Are you an instructional coach? If so, have you encountered teachers who don’t think they need your services? You know, that old, cranky teacher whom you assume pulls out the same copy of a lesson plan each year because they’ve “always done it this way;” the teacher who doesn’t jump at every new app or piece of hardware, the teacher who eyerolls when new methods are introduced with more excitement than practice? Before you make assumptions about why that teacher is resistant, here are some questions, in no particular order, you might want to be ready to answer before you walk into this teacher’s classroom:
- Do you know my students? What do you know about each one? Who doesn’t have a home, or supportive parents? Who usually comes to school without breakfast and isn’t sure where dinner will come from? Who has a family member with a terminal illness and spends time caring for that person? What learning differences does each student have? Who would stop coming to school if forced to read out loud in class?
- What do you know about my content area? What is your teaching experience in that area?
- What evidence of differentiation will you look for in my classroom? What will you suggest if you don’t see this evidence?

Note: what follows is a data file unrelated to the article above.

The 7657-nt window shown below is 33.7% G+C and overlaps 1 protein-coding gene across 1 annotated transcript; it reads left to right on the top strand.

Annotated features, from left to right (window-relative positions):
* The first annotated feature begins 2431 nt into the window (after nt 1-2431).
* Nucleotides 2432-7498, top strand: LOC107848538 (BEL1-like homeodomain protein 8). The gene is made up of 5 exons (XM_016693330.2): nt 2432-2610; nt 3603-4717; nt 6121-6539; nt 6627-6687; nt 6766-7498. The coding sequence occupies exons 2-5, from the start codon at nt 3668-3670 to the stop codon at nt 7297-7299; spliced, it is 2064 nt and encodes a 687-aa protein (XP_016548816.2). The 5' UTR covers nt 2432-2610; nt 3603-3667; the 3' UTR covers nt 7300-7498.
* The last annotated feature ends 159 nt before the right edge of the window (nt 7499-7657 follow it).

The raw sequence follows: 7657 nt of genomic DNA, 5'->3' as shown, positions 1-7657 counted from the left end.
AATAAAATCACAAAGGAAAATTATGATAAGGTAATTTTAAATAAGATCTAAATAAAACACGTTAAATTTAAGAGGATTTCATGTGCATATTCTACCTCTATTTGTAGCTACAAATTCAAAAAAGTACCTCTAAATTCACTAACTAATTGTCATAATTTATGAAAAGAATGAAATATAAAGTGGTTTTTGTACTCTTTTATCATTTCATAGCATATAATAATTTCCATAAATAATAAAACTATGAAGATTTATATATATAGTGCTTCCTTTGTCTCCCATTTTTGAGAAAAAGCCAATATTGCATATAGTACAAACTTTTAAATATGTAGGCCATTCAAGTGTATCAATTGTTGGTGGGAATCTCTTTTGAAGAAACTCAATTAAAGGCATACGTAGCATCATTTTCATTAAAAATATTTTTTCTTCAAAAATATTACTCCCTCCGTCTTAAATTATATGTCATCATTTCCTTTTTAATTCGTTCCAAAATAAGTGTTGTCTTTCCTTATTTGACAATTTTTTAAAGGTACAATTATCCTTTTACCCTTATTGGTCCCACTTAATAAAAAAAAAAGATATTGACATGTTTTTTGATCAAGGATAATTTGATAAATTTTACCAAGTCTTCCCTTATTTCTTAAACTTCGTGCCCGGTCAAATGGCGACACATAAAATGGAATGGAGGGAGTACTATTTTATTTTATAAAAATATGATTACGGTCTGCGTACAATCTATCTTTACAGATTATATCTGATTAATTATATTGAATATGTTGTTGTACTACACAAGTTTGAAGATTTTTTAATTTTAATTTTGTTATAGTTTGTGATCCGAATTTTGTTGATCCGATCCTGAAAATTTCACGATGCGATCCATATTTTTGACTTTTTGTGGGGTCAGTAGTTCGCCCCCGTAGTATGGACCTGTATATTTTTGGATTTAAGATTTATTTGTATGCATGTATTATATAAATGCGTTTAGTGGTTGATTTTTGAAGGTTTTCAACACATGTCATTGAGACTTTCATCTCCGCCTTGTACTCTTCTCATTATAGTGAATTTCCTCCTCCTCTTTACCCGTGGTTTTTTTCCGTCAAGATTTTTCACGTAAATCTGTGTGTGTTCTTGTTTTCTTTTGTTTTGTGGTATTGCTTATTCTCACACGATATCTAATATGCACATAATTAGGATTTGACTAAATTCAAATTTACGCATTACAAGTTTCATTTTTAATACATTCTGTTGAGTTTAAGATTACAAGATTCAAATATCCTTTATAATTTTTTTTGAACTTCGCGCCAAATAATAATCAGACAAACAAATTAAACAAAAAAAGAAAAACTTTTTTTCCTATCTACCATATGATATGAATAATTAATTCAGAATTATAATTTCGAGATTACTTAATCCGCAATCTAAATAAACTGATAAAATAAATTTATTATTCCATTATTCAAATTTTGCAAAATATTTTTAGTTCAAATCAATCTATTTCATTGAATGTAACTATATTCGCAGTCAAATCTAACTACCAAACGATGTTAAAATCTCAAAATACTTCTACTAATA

- What new strategy are you planning to model, and why are you choosing that strategy?
- What is the instructional sequence I am using? How does it meet the needs of each of my students?
- Who are my edu-heros, and why? (Who are your edu-heros, and why?)
- What evidence of a safe, fair, equitable, and challenging learning environment would you expect to see? What, specifically, will you suggest if you don’t see this evidence?
- What is your experience in curriculum design, particularly UbD and PBL?
- Are you trained in cognitive coaching?
- What evidence will you look for to show that I am meeting each of the 5 Core Propositions?*
- What evidence will you look for that demonstrates my implementation of the Architecture of Accomplished Teaching?*
- And finally, what is the title of my dissertation? You may paraphrase the title, but you’ll want to be able to describe my findings. Why are the findings important in my practice?
If you can answer these questions, we will likely be able to have a conversation about my practice. If you can’t, we have some work to do together first.
*If you aren’t familiar with these terms, you have found the best place to start.